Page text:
Phenolic resins are based on a combination of an aromatic alcohol and an aldehyde, such as phenol, combined with formaldehyde. They find application in flame-resistant aircraft interior panels and in commercial markets that require low-cost, flame-resistant and low-smoke products. Excellent char yield and ablative (heat-absorbing) characteristics have made phenolics long-time favorites for ablative and rocket nozzle applications. They also have proven to be successful in nonaerospace applications, notably in components for offshore oil and gas platforms, and in mass transit and electronics applications. However, phenolics polymerize by means of a condensation reaction, which causes the release of water vapor and formaldehyde during cure. This phenomenon can produce voids in the composite. As a result, phenolics’ mechanical properties are somewhat lower than those of epoxies and most other high-performance resins.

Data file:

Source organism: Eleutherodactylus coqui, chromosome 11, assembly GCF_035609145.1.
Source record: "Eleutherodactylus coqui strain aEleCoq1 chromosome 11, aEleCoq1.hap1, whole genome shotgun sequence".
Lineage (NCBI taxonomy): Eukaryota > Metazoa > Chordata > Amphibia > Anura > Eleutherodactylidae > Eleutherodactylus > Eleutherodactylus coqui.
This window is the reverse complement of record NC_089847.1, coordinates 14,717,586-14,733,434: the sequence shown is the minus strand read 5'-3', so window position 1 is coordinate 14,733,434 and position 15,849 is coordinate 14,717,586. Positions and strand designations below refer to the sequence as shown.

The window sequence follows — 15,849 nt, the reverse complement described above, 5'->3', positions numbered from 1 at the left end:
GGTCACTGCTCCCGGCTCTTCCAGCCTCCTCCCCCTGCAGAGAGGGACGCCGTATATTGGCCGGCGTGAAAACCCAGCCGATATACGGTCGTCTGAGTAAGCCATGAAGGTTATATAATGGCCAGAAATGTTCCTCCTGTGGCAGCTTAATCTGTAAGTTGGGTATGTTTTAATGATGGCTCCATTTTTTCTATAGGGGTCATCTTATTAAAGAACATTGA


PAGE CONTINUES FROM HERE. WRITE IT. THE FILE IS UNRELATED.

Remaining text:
Cyanate esters (CEs) are versatile matrices that provide excellent strength and toughness, allow very low moisture absorption and possess superior electrical properties compared to other polymer matrices, although these benefits come at a higher cost. CEs feature hot/wet service temperatures to 149°C and are usually toughened with thermoplastics or spherical rubber particles. They process similarly to epoxies, but their curing process is simpler, thanks to CE’s viscosity profile and nominal volatiles. Current applications range from radomes, antennae, missiles and ablatives to microelectronics and microwave products.